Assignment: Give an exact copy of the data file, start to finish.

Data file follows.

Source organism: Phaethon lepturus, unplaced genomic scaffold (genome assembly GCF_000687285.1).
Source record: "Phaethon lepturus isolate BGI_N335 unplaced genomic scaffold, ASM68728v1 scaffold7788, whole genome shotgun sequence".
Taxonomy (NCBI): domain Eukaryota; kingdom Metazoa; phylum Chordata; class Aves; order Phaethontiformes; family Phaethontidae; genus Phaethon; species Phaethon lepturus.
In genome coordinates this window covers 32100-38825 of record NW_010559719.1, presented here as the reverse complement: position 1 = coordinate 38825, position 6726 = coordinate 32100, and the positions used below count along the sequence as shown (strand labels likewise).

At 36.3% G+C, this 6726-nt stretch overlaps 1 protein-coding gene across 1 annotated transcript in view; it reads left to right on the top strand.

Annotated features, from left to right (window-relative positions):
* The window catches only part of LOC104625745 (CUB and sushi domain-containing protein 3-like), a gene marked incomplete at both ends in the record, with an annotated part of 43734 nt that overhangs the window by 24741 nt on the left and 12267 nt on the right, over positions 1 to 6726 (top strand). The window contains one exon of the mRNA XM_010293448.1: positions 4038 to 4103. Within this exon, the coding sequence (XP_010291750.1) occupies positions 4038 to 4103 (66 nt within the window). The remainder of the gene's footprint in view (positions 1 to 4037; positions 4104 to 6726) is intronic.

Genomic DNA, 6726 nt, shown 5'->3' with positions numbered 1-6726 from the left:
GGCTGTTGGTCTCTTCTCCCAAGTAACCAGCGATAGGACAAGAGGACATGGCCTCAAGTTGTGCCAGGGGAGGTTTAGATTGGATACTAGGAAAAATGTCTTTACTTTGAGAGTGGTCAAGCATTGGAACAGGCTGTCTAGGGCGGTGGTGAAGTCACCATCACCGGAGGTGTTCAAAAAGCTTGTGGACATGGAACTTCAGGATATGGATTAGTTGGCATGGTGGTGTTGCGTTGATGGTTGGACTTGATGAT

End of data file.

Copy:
Source organism: Phaethon lepturus, unplaced genomic scaffold (genome assembly GCF_000687285.1).
Source record: "Phaethon lepturus isolate BGI_N335 unplaced genomic scaffold, ASM68728v1 scaffold7788, whole genome shotgun sequence".
Taxonomy (NCBI): domain Eukaryota; kingdom Metazoa; phylum Chordata; class Aves; order Phaethontiformes; family Phaethontidae; genus Phaethon; species Phaethon lepturus.
In genome coordinates this window covers 32100-38825 of record NW_010559719.1, presented here as the reverse complement: position 1 = coordinate 38825, position 6726 = coordinate 32100, and the positions used below count along the sequence as shown (strand labels likewise).

At 36.3% G+C, this 6726-nt stretch overlaps 1 protein-coding gene across 1 annotated transcript in view; it reads left to right on the top strand.

Annotated features, from left to right (window-relative positions):
* The window catches only part of LOC104625745 (CUB and sushi domain-containing protein 3-like), a gene marked incomplete at both ends in the record, with an annotated part of 43734 nt that overhangs the window by 24741 nt on the left and 12267 nt on the right, over positions 1 to 6726 (top strand). The window contains one exon of the mRNA XM_010293448.1: positions 4038 to 4103. Within this exon, the coding sequence (XP_010291750.1) occupies positions 4038 to 4103 (66 nt within the window). The remainder of the gene's footprint in view (positions 1 to 4037; positions 4104 to 6726) is intronic.

Genomic DNA, 6726 nt, shown 5'->3' with positions numbered 1-6726 from the left:
GGCTGTTGGTCTCTTCTCCCAAGTAACCAGCGATAGGACAAGAGGACATGGCCTCAAGTTGTGCCAGGGGAGGTTTAGATTGGATACTAGGAAAAATGTCTTTACTTTGAGAGTGGTCAAGCATTGGAACAGGCTGTCTAGGGCGGTGGTGAAGTCACCATCACCGGAGGTGTTCAAAAAGCTTGTGGACATGGAACTTCAGGATATGGATTAGTTGGCATGGTGGTGTTGCGTTGATGGTTGGACTTGATGAT